Research Lead: Z. Max Shen
University: UC Berkeley
Problem Statement: In response to the Center for Disease Control and Prevention’s recommendations, California became the first state to issue a mandatory shelter-in-place order to mitigate the spread of COVID-19, which in turn severely curtailed demand for public transit service. Although substantial efforts were made to prepare for the pandemic, no clear guidance is available for the recovery phase when transit vehicles may have to operate at reduced capacity, consistent with new social distancing protocols. At the beginning of each phase of the recovery, decisions need to be made about system capacity and which existing lines could satisfy the demand at an acceptable service level; frequency of transit vehicles on individual lines while balancing the trade-off between wait times and operating cost under new constraints on capacity; and gradually increasing demand and possible disruptions over time.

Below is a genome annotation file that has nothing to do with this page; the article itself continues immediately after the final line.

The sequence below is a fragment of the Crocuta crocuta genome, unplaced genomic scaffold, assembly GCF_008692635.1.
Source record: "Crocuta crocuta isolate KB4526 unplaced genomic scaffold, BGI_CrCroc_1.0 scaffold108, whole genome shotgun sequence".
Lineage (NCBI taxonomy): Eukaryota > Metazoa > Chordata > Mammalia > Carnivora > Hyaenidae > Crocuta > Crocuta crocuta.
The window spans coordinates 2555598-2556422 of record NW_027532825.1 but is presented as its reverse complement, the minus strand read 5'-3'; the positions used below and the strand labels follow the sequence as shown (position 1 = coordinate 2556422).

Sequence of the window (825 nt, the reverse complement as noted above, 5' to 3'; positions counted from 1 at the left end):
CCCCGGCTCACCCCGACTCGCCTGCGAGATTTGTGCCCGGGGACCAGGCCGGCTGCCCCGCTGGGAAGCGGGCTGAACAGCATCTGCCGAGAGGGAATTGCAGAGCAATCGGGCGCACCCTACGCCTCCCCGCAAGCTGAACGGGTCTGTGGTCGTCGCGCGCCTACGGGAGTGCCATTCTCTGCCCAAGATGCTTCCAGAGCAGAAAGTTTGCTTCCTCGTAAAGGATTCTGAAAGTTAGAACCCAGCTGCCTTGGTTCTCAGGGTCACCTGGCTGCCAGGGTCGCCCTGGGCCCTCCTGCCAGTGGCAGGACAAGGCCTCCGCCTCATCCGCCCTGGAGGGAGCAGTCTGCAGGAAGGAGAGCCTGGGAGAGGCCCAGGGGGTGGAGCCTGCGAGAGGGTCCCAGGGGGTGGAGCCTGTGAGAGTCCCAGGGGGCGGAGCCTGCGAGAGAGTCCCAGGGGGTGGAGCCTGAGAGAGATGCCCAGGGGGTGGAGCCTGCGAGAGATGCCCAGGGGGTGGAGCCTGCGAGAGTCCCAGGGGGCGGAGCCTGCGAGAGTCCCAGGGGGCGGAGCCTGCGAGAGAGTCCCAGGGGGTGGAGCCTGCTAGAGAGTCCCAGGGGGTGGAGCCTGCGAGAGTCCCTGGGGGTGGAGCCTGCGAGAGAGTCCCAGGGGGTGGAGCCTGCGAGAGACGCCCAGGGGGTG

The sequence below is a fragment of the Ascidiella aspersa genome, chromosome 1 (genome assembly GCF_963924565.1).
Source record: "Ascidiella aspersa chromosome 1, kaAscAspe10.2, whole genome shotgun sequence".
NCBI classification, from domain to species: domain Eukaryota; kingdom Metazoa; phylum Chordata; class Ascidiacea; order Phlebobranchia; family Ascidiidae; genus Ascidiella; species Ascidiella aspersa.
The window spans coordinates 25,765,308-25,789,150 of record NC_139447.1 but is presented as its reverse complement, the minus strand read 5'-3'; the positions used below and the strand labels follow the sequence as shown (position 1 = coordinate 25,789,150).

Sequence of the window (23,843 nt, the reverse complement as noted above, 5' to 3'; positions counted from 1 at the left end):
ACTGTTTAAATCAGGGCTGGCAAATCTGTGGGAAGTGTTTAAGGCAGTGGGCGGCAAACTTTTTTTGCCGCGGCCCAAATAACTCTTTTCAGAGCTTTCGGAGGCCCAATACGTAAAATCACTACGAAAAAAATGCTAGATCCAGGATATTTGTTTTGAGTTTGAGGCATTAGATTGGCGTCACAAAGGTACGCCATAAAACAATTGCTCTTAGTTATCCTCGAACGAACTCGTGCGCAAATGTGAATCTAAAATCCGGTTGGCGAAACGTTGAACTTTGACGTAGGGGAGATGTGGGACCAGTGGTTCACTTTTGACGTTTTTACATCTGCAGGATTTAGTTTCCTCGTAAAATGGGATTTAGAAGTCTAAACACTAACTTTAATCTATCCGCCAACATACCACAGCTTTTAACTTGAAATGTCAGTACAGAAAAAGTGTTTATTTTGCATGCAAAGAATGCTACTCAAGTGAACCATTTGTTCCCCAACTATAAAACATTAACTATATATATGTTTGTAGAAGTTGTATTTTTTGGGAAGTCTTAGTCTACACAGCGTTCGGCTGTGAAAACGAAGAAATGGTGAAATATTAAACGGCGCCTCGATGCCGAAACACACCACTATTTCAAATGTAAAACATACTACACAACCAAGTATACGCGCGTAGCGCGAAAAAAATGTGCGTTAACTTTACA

Project Description: This research effort will develop a workable model to support transit managers with reopening and adjusting transit service. The research will also generate a report addressing several important larger questions, including: (1) How can the public transportation system look ahead to meet the challenge of demand variation?; (2) Would it be more efficient to reopen fewer lines with high frequency than more lines with low frequency?; and (3) What circumstances may call for expanding the public transportation system?
Status: In Progress